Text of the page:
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Calibration Services

Load Cell Calibration & Force Sensor Calibration: Precision and Accuracy at your Fingertips

FUTEK’s calibration department performs testing with a focus on expediency, reliability and rigorous attention to detail.

Contact us to recalibrate your sensor


Our calibration services include:

  • Full-system calibration for force sensors with FUTEK and non-FUTEK digital displays, amplifiers and USB signal conditioners
  • Available support for non-FUTEK sensors, and engineering services for custom non-FUTEK fixtures
  • Full NIST and A2LA traceable calibration services of load cells, torque sensors, multi-axis force sensors, pressure sensors, amplifiers and instruments
  • Dead weight force transducer calibration capabilities ranging from 1mg to 10K lbs
  • Hydraulic load cell calibration lab with load cell calibration equipment up to 400,000 lbs
  • Advanced calibration lab capabilities that can support complex custom sensor platforms

Our unique customer benefits include:

  • Fast turnaround time of up to one business week upon arrival
  • Expedited services at no extra cost
  • Convenient online order placement
  • Addition of new brand new products to existing calibration orders
  • Calibration calculator to track load cell recalibration needs
  • Supply of spare cable and parts if needed

Examples of the calibration certificates we offer:

When you receive your calibration certificate, do not discard it because it contains pertinent information relating to the sensor(s) you purchased.

load cell calibration services lab ANSI Z+540-1994, ISO 17025:2005 force sensor calibration torque sensor calibration lab
Expedited Calibration: 3 business days; Standard Calibration: 5 business days

Our wide range of calibrations

We offer our customers the unique ability to select the exact calibration direction outlined per their application's requirements, including:

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Sensors will be calibrated in tension.

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Sensors will be calibrated in clockwise direction.

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Sensors will be calibrated in compression.

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Sensors will be calibrated in counter-clockwise direction.

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Sensors will be calibrated in both tension and compression.

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Sensors will be calibrated in both clockwise and counter-clockwise direction.

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Sensors will be calibrated at pressure.

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Sensors will be calibrated in a vacuum.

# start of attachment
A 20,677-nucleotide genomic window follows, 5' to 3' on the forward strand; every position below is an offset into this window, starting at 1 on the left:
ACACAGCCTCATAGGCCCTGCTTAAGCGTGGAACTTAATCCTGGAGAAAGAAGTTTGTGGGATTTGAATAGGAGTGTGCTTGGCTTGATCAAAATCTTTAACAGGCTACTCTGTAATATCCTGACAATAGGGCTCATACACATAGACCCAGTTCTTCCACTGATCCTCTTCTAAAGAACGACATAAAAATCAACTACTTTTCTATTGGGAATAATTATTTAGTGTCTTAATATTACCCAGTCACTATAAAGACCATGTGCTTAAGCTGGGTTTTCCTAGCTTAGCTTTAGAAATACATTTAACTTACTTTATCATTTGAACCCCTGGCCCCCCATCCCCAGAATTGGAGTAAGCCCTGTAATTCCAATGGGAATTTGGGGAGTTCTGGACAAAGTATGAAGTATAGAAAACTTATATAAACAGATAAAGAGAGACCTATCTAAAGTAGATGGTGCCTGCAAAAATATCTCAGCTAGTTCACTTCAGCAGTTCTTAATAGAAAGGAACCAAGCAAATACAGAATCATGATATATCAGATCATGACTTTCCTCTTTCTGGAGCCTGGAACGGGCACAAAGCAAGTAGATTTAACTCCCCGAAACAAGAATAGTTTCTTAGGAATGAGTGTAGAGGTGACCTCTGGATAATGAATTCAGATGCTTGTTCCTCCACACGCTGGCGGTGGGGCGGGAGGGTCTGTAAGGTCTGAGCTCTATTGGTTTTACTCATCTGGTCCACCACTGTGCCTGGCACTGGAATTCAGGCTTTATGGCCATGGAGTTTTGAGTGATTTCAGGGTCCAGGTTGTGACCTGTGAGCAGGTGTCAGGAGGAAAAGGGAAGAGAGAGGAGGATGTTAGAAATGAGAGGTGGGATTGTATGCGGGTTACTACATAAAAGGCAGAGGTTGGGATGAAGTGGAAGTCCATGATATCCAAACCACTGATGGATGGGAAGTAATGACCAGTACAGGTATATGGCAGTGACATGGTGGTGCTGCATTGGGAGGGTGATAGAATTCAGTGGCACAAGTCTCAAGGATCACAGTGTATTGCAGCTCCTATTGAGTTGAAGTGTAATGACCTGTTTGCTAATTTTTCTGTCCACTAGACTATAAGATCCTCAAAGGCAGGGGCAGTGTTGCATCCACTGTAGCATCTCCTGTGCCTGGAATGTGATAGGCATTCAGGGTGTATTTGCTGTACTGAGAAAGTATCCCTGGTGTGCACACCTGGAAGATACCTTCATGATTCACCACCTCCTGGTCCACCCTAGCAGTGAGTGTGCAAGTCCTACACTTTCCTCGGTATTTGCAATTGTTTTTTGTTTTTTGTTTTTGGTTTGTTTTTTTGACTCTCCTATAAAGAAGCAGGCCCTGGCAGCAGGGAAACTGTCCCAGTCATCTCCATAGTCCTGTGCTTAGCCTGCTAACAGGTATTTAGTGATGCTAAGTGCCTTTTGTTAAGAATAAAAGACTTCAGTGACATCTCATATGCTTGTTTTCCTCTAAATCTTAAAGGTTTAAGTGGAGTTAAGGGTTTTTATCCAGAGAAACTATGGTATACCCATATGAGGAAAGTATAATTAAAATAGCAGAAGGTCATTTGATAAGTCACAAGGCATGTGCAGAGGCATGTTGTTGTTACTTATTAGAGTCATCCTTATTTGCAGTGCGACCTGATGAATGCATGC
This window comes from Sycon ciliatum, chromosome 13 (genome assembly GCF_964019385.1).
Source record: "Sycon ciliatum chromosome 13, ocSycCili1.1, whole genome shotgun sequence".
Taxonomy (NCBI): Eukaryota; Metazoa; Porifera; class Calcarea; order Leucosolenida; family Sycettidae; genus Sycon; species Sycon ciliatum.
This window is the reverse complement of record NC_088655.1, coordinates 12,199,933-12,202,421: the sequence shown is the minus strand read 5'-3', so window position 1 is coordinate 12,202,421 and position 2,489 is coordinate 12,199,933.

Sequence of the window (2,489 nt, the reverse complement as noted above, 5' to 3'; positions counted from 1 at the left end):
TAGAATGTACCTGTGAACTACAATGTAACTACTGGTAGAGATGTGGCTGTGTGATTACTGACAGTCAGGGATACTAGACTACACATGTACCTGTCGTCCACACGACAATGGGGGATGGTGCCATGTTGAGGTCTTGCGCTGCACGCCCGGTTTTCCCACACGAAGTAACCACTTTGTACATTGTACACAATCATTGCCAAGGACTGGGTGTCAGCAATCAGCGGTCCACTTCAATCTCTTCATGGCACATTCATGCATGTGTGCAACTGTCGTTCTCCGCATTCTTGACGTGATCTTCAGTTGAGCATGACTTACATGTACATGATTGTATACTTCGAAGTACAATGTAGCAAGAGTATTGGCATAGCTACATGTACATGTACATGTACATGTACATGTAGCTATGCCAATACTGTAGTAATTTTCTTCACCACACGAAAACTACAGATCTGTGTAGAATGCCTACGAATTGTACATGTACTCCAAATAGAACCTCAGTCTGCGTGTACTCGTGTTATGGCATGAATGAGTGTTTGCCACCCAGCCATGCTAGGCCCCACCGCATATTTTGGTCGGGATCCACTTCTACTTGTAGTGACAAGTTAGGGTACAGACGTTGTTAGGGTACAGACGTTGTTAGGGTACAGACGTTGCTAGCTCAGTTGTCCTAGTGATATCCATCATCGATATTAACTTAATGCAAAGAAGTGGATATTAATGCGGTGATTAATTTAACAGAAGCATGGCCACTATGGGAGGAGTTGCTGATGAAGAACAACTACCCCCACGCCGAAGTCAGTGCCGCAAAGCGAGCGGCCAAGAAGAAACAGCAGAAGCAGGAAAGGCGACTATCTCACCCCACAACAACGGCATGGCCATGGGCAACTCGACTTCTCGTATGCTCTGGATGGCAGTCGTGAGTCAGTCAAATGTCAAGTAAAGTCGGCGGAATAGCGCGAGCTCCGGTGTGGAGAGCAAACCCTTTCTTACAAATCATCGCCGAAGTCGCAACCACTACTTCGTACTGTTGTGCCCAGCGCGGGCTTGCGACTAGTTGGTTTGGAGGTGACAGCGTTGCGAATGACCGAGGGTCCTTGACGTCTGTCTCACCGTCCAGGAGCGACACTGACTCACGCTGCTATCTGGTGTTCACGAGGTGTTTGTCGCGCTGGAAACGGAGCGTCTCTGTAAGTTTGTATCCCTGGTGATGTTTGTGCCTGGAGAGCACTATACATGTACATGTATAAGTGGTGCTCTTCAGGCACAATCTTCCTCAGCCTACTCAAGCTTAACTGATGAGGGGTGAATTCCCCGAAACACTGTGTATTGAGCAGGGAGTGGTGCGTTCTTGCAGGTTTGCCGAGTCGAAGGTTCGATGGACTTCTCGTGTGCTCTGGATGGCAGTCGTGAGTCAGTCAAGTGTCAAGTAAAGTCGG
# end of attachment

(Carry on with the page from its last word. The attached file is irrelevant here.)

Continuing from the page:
Due for recalibration?

Because our products are used in critical applications that require exact specifications, we have created a recalibration program that continuously supports our customers needs for verification and alignment. We also offer recalibration services to customers who have purchased test and measurement products from the following manufacturers:

  • Honeywell/Sensotec/Lebow
  • Interfaceforce
  • Omega
  • Transducer Techniques

Contact us to recalibrate your force transducer


General calibration services frequently asked questions (FAQ)

Why is it important to calibrate load cell and torque sensors?

Load Cell Calibration Service is an adjustment or set of corrections that are performed on a load cell, or instrument (amplifier), to make that the sensor operates as accurately, or error-free, as possible. Every sensor is prone to measurement errors. These structural uncertainties are simply the algebraic difference between the value indicated by the sensor output versus the actual value of the measured variable, or, known reference loads, in order to generate the load cell calibration curve.

Every sensor is prone to measurement errors. These structural uncertainties are the simply algebraic difference between the value that is indicated by the sensor output versus the actual value of the measured variable, or known reference loads. Measurement errors can be caused by many factors:

  • Zero offset (or zero balance) — An offset means that the sensor output at zero load (true zero) is higher or lower than the ideal output. Additionally, zero stability relates to the degree to which the transducer maintains its zero balance with all environmental conditions and other variables remaining constant.
  • Linearity (or non-linearity) — Few force sensors have a completely linear characteristic curve, meaning that the output sensitivity (slope) changes at a different rate throughout the measurement range. Some are linear enough over the desired range and does not deviate from the straight line (theoretical), but some sensors require more complex calculations to linearize the output. So, load cell non-linearity is the maximum deviation of the actual calibration curve from an ideal straight line drawn between the no-load and rated load outputs, expressed as a percentage of the rated output.
  • Hysteresis — The maximum difference between transducer output readings for the same applied load; one reading is obtained by increasing the load from zero and the other by decreasing the load from the rated output. It usually measured at half rated output and expressed as a percentage of the rated output. Measurements should be taken as rapidly as possible to minimize creep.
  • Repeatability (or non-repeatability) — The maximum difference between transducer output readings for repeated loadings under identical loading and environmental conditions. It translates into the load cell's ability to maintain consistent output when identical loads are repeatedly applied.
  • Temperature Shift Span and Zero — The change in output and zero balance, respectively, due to a change in transducer temperature.
Figure 1: Load Cell Calibration Curve.

Each force sensor has a "characteristic curve" or a "calibration curve", which defines the sensor's response to an input. During a regular calibration using the load cell calibration machine, we check the sensor's zero offset and linearity by comparing the sensor output under reference weights and adjusting the sensor response to an ideal linear output. We also check hysteresis, repeatability and temperature shift when customers request it for some critical force measurement applications.